PPGR Morning Briefing
Good morning and welcome to another edition of the PPGR Morning Briefing!
Well Toronto, it looks like winter may have finally arrived. Try to look on the bright side though: the chaos brought on by that first millimetre of snow is sure to give us all something fresh to complain about! No need to worry yourself with the morning commute to work or school (the TTC has probably ground to a halt anyways). Just cozy up with a non-denominational, seasonally-themed cup of something warm from your favourite café…and read our brief!
Each week we will bring you a selection of relevant articles from the PPGR and other publications on policy issues unfolding across the Canadian media landscape.
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New from the PPGR:
With many fixated on the assemblage of President-elect Donald Trump’s incoming administration, the PPGR naturally spent much time thinking about political staff in Canada. Luckily for us, a recent event hosted by Massey College’s Democracy Study Group dealt with the issue of the “Modern Role of Political Staff in Canada.” As Nalisha Asgarali reports, the question of staff accountability in contemporary Canadian politics isn’t as simple as you might think.
Panellists discuss potential changes to the role of Canadian political staffers at the Massey College event. (From left: Liane Benoit, Anna Esselment, Hugo de Grandpré, Sean Speer, Chaviva Hosek.)
Curious about the Canadian implications of the upcoming Trump presidency? Our friends at CIUT’s Beyond the Headlines have you covered! On November 14th, hosts Ian T.D. Thomson and Jonah Kotzer sat down with policy experts for a special live episode to discuss the repercussions of the recent U.S. Election on Canadian environmental, trade, border security and foreign policy. Featured guests include Professor David Pettinicchio from the U of T Department of Sociology, Professor Peter Loewen, Director of SPPG, and Dr. Emily Gilbert, cross-appointed Associate Professor at the Department of Geography at the U of T and the Canadian Studies Program at University College. You can catch the whole episode here.
When the news broke last month about Adam Capay, a 23-year-old who had been held in solitary confinement without trial at the Thunder Bay district jail for four years, the Wynne government insisted that they were searching the province for anyone held in similar conditions, and that they planned to review the province’s segregation procedures. A top story from the Globe and Mail this morning suggests they shouldn’t have to look very far: multiple coroner’s inquests have warned the Ontario Liberals about unsafe conditions at the Thunder Bay facility, and have listed the segregation units as a contributing factor in at least one inmate’s death.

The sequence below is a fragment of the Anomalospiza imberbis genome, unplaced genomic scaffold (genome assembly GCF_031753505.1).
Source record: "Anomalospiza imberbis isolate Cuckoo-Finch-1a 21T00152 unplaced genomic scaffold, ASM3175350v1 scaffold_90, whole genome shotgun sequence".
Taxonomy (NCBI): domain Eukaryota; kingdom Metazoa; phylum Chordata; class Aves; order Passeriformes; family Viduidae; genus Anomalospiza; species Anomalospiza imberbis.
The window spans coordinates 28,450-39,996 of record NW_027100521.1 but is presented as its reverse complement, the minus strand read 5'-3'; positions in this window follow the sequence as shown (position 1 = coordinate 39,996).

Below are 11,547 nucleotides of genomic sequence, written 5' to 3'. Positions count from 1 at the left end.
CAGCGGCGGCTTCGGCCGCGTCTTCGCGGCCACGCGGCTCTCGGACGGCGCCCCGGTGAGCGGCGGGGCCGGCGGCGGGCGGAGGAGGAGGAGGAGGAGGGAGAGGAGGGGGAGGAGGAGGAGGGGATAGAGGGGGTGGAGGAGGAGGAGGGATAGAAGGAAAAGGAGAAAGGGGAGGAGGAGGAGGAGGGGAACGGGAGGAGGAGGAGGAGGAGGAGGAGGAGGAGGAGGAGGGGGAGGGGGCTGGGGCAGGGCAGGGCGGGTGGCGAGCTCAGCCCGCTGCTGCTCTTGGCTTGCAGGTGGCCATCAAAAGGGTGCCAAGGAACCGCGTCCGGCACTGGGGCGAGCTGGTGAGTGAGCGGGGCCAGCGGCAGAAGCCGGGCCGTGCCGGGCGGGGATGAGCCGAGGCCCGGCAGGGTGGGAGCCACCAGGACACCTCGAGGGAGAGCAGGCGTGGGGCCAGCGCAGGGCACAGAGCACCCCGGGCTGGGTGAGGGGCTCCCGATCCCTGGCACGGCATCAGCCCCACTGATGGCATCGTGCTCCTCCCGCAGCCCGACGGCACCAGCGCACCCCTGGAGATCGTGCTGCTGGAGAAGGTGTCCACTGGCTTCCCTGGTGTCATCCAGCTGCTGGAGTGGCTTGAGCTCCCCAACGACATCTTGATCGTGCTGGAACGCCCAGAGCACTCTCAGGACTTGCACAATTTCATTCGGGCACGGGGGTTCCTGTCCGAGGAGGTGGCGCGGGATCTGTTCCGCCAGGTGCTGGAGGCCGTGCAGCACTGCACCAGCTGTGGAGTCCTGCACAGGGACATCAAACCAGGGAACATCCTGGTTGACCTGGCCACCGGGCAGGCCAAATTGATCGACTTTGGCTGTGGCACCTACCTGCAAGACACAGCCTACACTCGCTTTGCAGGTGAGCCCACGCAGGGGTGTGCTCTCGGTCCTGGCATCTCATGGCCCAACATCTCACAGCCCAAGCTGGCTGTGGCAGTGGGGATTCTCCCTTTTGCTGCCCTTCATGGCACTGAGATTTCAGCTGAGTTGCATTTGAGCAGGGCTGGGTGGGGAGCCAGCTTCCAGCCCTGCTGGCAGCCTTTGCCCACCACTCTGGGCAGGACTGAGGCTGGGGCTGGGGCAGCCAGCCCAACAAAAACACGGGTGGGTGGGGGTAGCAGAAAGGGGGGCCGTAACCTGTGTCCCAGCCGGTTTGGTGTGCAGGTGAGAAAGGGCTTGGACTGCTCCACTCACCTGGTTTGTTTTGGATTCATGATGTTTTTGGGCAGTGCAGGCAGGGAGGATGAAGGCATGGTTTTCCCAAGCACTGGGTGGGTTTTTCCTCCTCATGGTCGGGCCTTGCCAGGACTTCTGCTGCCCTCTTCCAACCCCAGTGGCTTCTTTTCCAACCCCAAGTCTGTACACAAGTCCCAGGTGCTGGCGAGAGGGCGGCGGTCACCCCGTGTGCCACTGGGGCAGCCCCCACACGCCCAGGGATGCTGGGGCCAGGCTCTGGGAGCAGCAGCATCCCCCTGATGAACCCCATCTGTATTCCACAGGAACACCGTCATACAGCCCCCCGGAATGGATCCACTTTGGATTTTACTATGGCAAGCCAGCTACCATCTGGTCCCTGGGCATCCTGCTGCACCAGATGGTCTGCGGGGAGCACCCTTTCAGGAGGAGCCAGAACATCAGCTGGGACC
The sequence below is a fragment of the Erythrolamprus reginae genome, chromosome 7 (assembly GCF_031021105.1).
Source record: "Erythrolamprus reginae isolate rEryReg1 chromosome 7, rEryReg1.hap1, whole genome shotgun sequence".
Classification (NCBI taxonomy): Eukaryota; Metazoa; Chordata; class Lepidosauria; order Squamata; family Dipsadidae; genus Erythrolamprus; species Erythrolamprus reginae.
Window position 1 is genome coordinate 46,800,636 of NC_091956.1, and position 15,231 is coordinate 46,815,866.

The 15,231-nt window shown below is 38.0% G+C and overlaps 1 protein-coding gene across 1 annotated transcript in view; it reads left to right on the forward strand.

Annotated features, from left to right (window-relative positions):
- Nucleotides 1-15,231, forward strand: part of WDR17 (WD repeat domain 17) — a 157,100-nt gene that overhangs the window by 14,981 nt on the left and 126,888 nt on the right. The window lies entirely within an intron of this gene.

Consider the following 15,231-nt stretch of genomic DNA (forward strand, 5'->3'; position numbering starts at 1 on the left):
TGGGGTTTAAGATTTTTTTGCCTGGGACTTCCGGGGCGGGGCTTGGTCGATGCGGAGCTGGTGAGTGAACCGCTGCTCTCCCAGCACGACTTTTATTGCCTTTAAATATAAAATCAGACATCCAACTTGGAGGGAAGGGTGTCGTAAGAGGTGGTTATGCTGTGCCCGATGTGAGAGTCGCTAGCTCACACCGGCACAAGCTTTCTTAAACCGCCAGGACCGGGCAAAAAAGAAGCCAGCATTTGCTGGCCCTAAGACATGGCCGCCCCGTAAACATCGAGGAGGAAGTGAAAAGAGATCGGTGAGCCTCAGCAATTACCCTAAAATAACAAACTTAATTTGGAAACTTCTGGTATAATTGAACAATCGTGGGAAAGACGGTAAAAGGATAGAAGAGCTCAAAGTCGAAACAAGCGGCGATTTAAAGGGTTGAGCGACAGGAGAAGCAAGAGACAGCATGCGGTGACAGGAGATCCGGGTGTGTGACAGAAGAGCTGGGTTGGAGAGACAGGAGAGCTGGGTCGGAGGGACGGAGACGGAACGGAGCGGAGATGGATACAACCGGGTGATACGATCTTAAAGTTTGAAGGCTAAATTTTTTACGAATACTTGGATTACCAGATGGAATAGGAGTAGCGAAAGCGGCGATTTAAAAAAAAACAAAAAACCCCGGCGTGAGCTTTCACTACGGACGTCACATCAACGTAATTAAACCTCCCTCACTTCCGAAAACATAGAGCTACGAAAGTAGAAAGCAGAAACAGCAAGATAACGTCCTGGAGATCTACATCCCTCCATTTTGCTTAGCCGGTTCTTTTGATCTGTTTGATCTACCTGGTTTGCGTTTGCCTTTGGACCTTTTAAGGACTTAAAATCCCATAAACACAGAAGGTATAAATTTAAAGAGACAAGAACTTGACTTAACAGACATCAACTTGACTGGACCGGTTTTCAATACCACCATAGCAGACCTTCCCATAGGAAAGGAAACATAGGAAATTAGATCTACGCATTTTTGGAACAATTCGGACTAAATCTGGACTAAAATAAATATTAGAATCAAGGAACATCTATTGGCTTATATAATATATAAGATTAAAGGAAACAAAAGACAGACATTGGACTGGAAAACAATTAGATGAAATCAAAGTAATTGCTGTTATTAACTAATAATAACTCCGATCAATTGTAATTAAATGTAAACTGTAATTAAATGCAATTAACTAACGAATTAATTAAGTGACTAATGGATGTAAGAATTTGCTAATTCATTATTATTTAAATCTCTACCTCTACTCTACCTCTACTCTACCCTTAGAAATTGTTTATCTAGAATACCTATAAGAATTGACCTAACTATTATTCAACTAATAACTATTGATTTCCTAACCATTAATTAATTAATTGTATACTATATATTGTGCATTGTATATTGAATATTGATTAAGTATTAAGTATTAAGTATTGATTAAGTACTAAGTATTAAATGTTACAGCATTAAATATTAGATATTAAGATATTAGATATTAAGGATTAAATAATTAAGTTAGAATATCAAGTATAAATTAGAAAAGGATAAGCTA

Former Correctional Investigator of Canada Howard Sapers has been tapped by the province to investigate the policy it calls “administrative segregation” beginning in January.
The 21 leaders of Asian Pacific nations met this weekend at an APEC summit in Lima, Peru to cement free trade in the regions. However, many left uncertain of the future of free trade thanks to U.S. president-elect Donald Trump’s anti-trade rhetoric. The annual meeting was used to discuss how each nation would convince their citizens that trade has been a beneficial component of their infrastructure. While Prime Minister Trudeau did not comment on whether he would lobby Trump to approve the Keystone project, he did echo President Obama’s sentiments that “realities of global economies” would be enough for Trump not to kill international trade deals like NAFTA. In a statement, the leaders all said that they would continue a commitment to keeping markets open, and denounce all forms of protectionism.
Later today, the Trudeau government is expected to announce a plan to phase out the use of coal-fired electricity by 2030. The announcement comes in the run up to a December first ministers’ meeting in which the Liberals hope to conclude a pan-Canadian climate accord with the provinces. While a timetable for the end of coal-fired power had been announced by the previous Conservative government, this announcement will accelerate that timeline while still aiming to offer flexibility for those provinces where the coal transition may be more difficult: Saskatchewan, Alberta, New Brunswick, and Nova Scotia.
Although the property market in the Greater Vancouver Area is already garnering attention from journalists and policymakers across the country, the front page of Saturday’s Globe and Mail turned readers’ attention to a lesser known part of this story: farmland. As Kathy Tomlinson reports, almost 60 per cent of the 122 agricultural properties sold in B.C.’s lower mainland between August 2015 and July 2016 went to investors who exploited agricultural tax provisions to reap millions in profits from new developments.
A house in the Agricultural Land Reserve near Pitt Meadows, B.C.
In his new report for the Institute for Research on Public Policy, Trent University Professor David Newhouse argues that “Canada has moved into a new era that has the potential to transform its relationship with Indigenous peoples.” The report, entitled, “Indigenous Peoples, Canada and the Possibility of Reconciliation,” provides an excellent outline of the history of the relationship, and examines how Canada’s efforts on reconciliation have begun to intersect with ongoing Indigenous efforts to address what he calls the “Canada problem.”
That’s all for today! Look out for the final 2016 edition of the PPGR Morning Briefing on Monday, November 28th, and Feel free to tweet us @PPGReview if you need help digging out after the winter storm.